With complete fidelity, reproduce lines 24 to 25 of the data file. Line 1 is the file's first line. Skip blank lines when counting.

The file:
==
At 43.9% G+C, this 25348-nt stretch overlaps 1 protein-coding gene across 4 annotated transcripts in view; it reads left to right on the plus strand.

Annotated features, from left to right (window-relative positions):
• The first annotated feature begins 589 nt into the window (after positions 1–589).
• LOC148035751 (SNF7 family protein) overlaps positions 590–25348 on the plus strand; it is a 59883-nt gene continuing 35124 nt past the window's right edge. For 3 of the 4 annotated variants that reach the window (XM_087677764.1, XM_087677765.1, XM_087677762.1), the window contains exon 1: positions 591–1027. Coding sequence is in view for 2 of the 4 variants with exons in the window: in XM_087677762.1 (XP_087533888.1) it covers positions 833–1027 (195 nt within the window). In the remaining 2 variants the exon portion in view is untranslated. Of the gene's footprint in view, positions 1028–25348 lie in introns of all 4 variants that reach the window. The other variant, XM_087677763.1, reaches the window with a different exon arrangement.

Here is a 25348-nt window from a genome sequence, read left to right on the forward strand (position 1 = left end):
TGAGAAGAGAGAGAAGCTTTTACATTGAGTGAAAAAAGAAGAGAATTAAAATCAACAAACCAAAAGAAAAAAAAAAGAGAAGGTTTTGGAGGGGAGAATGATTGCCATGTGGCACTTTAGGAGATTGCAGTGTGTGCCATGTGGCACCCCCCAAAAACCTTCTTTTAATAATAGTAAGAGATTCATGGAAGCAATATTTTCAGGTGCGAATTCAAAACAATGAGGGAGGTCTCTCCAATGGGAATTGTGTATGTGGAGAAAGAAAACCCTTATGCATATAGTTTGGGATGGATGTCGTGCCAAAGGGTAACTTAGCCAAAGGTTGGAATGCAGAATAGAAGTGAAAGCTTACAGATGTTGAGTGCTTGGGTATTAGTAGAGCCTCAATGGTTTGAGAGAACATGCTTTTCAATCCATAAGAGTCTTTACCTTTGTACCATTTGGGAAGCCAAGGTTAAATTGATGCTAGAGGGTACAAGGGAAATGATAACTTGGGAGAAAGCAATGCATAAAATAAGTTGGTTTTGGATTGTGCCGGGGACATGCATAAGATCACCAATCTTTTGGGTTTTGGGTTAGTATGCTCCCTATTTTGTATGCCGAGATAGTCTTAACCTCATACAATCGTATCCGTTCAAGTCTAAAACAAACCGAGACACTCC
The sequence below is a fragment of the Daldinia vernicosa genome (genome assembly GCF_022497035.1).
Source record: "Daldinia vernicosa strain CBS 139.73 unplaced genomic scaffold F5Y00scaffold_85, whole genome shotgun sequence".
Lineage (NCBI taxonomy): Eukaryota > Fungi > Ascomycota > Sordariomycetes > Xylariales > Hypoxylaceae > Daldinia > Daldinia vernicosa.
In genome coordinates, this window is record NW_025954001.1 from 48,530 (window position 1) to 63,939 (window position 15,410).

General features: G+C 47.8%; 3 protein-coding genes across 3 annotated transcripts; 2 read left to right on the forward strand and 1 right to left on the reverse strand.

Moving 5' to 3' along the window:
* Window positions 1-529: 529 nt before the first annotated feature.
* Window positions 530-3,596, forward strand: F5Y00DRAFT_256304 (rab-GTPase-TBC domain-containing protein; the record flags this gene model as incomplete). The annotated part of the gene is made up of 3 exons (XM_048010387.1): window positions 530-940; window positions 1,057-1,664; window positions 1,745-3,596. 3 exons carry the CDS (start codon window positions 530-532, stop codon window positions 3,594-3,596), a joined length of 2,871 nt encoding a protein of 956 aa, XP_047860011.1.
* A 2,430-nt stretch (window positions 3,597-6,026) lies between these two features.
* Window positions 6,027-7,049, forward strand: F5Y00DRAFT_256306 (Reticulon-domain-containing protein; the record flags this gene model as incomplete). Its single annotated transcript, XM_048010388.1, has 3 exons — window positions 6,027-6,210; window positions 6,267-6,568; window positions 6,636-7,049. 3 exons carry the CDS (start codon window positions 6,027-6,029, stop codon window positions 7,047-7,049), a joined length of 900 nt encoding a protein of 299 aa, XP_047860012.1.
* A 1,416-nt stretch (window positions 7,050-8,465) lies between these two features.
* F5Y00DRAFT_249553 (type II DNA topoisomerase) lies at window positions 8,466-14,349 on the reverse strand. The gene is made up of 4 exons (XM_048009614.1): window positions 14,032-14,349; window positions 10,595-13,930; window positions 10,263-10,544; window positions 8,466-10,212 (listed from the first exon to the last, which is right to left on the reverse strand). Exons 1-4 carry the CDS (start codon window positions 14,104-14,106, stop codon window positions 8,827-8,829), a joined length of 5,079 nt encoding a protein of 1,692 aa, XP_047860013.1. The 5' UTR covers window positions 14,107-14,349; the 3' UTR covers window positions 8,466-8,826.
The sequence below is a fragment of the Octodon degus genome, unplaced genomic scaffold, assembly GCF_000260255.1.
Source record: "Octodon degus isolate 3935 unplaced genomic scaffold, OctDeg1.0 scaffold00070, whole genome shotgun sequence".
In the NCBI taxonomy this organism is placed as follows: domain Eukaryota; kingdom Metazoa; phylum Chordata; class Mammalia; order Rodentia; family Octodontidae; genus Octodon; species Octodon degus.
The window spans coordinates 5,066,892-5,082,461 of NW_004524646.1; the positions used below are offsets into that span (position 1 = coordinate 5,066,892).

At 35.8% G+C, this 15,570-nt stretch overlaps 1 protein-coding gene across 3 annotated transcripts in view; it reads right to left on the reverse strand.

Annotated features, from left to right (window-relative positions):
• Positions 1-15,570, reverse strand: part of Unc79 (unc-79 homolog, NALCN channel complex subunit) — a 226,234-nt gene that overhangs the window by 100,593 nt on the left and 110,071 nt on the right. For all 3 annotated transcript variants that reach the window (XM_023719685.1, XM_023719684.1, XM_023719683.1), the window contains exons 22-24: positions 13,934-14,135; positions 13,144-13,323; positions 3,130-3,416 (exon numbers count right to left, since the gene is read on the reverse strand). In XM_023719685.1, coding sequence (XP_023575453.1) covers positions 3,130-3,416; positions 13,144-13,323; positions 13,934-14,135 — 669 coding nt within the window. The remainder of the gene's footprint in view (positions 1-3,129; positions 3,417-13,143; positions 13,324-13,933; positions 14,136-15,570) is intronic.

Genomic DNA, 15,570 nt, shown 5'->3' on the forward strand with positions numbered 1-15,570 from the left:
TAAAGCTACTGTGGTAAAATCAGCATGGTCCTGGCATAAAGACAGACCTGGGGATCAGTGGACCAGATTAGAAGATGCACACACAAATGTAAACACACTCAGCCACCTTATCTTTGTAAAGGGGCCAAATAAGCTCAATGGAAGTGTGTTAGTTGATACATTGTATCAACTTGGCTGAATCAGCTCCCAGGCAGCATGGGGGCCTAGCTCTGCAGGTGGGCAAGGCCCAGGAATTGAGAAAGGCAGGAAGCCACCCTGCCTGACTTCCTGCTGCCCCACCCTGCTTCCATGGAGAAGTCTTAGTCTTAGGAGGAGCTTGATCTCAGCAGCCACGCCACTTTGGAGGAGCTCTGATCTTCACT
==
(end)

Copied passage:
Annotated features, from left to right (window-relative positions):
• Positions 1-15,570, reverse strand: part of Unc79 (unc-79 homolog, NALCN channel complex subunit) — a 226,234-nt gene that overhangs the window by 100,593 nt on the left and 110,071 nt on the right. For all 3 annotated transcript variants that reach the window (XM_023719685.1, XM_023719684.1, XM_023719683.1), the window contains exons 22-24: positions 13,934-14,135; positions 13,144-13,323; positions 3,130-3,416 (exon numbers count right to left, since the gene is read on the reverse strand). In XM_023719685.1, coding sequence (XP_023575453.1) covers positions 3,130-3,416; positions 13,144-13,323; positions 13,934-14,135 — 669 coding nt within the window. The remainder of the gene's footprint in view (positions 1-3,129; positions 3,417-13,143; positions 13,324-13,933; positions 14,136-15,570) is intronic.